2017 Chevrolet Bolt EVEnlarge Photo
It's now clear that much greater numbers of plug-in electric cars will be sold in coming years and decades than have found buyers to date.
With battery costs falling faster than expected, and toughening regulations in China requiring higher volumes of electric cars, the onus is on the world's carmakers to step up and sell them at a profit.
But how fast will the transition take place?
Cars with plugs today make up roughly 1 percent of the global auto market, which is closing in on 100 million new vehicles a year.
At some point, the industry expects a "hockey-stick curve" as battery prices fall enough to make electric cars with 200 miles of range price-competitive with gasoline vehicles of similar size and features.
That may not happen until 2025 or later, by some estimates, but it's now likely visible on the far horizon. As we enter the 2018 model year, remember, the cars of 2025 are only one full model cycle away.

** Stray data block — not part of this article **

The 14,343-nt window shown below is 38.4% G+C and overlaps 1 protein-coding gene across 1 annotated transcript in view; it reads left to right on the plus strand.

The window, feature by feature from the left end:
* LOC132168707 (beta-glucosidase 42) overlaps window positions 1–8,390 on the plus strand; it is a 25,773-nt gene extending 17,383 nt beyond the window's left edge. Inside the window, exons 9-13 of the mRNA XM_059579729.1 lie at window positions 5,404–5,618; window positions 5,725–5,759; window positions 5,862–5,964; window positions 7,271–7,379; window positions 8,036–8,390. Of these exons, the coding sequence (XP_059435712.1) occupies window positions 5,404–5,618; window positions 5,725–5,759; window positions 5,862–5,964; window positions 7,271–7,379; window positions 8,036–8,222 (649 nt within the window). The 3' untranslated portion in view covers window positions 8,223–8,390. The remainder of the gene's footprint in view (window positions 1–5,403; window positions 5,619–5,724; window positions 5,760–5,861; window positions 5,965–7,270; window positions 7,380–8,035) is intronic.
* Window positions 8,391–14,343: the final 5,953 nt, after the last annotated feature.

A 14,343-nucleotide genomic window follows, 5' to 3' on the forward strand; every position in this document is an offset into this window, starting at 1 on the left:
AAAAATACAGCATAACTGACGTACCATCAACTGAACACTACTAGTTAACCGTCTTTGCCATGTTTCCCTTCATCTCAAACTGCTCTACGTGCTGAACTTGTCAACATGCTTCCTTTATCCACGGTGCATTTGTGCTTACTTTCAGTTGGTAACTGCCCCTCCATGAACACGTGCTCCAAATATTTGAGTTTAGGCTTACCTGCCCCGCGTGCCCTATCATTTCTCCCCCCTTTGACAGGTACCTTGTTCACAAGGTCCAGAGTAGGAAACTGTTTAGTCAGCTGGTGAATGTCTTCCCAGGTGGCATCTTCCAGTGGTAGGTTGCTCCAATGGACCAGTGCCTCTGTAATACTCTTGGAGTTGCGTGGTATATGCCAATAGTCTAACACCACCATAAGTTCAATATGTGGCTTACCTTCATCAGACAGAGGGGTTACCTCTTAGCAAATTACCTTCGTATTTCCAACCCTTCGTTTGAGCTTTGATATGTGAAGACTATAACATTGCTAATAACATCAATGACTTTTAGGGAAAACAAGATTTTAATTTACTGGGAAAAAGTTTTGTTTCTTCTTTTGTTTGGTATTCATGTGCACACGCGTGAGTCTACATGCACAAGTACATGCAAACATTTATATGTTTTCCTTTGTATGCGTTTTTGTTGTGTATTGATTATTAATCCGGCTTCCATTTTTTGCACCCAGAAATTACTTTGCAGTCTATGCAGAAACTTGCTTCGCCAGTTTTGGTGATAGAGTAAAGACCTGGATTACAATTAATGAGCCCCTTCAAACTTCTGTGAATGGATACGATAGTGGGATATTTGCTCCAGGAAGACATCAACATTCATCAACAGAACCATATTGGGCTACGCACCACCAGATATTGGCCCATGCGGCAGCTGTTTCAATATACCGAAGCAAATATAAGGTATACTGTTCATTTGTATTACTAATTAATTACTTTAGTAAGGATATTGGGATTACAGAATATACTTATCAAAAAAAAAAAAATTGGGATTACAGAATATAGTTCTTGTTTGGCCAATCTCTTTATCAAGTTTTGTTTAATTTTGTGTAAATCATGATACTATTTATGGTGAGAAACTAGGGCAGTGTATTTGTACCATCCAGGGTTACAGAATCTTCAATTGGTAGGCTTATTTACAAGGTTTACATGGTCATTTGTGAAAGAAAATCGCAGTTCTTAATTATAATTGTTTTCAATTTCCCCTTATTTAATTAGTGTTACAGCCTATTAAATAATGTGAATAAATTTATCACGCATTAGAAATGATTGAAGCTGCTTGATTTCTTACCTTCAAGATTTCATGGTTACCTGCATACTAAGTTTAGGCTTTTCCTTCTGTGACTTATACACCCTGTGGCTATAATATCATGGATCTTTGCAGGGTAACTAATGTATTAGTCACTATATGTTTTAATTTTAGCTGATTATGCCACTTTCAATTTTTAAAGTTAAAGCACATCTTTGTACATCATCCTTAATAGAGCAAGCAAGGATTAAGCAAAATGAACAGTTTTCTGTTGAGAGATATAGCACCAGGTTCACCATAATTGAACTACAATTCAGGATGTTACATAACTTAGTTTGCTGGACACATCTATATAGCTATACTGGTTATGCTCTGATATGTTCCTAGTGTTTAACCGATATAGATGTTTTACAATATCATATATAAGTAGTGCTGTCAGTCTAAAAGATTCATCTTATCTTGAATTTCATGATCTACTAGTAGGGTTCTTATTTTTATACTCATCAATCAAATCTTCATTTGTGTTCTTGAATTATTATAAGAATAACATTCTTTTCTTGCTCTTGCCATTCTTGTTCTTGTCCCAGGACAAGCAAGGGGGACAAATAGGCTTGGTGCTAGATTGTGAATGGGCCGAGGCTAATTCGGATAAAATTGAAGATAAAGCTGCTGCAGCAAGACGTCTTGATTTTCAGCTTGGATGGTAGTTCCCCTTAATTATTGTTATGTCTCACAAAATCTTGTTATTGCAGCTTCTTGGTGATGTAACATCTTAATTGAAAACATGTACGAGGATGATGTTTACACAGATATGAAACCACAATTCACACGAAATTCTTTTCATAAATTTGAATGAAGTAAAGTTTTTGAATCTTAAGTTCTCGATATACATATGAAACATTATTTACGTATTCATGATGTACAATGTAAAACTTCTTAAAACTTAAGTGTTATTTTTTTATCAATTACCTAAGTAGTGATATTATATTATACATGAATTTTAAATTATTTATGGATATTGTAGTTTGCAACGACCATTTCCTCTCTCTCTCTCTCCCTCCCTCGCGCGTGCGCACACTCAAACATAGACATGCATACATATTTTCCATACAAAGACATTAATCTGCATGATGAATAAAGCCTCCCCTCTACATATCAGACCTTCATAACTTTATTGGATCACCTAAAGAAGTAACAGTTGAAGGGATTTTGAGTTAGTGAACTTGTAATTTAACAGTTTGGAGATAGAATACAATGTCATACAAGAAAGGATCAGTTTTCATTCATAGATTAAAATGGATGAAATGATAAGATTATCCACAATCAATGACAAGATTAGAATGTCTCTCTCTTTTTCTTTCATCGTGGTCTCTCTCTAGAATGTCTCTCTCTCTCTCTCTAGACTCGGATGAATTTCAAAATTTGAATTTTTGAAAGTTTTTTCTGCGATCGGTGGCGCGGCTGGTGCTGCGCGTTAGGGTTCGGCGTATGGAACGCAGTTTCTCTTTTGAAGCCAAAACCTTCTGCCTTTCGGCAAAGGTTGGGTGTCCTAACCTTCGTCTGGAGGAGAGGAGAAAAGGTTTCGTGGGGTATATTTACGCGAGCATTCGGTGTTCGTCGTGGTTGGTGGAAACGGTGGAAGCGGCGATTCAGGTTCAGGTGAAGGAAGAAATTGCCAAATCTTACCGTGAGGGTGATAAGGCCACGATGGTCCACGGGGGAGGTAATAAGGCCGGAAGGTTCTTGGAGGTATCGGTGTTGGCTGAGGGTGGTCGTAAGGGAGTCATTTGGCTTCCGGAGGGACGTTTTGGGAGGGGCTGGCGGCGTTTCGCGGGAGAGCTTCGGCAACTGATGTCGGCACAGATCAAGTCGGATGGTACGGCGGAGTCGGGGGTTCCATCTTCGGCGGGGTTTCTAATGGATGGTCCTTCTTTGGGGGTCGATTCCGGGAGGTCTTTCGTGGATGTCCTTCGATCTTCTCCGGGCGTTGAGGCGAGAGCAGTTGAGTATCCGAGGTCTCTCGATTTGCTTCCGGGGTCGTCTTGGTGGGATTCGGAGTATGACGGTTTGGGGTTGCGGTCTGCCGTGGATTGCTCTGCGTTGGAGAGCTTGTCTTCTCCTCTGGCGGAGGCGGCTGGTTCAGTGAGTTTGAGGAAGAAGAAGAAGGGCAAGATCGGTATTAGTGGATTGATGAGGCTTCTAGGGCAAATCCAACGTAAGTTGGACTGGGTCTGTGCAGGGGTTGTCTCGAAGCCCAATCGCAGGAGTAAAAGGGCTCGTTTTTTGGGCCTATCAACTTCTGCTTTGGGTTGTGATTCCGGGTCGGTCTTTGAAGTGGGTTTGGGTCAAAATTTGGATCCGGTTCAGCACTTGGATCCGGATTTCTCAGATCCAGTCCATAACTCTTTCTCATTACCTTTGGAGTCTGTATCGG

When will sales of of electric and gas cars be equal, globally?— Green Car Reports (@GreenCarReports) July 18, 2017
We were curious to see how optimistic our Twitter followers were on the pace of that change.
We asked when they expected global sales of electric cars to be equal to those of gasoline and diesel models.
The survey results suggest that participants are ... well ... very optimistic.
More than one-third (38 percent) of survey respondents said sales of electric cars will equal those of gasoline cars by 2025.
Even assuming that encompasses both battery-electric and plug-in hybrid models, that means an increase in sales of those cars by 50 times in just seven model years, from 1 million to 50 million.
Almost another third (30 percent) of participants said it would happen by 2030.
2017 Tesla Model SEnlarge Photo
The remaining two choices were far less popular: just 15 percent said it would happen by 2035, while 17 percent didn't expect it to happen until 2040.
Predicting the future is always tough, given unpredictable external events, politics, advances in technology, and many more factors.
But given that automakers who launch new models this year or next likely have five- to seven-year product cycles already mapped out for them, count us among those who think that 2025 is overly aggressive.
That's just our 2 cents; your mileage may vary,.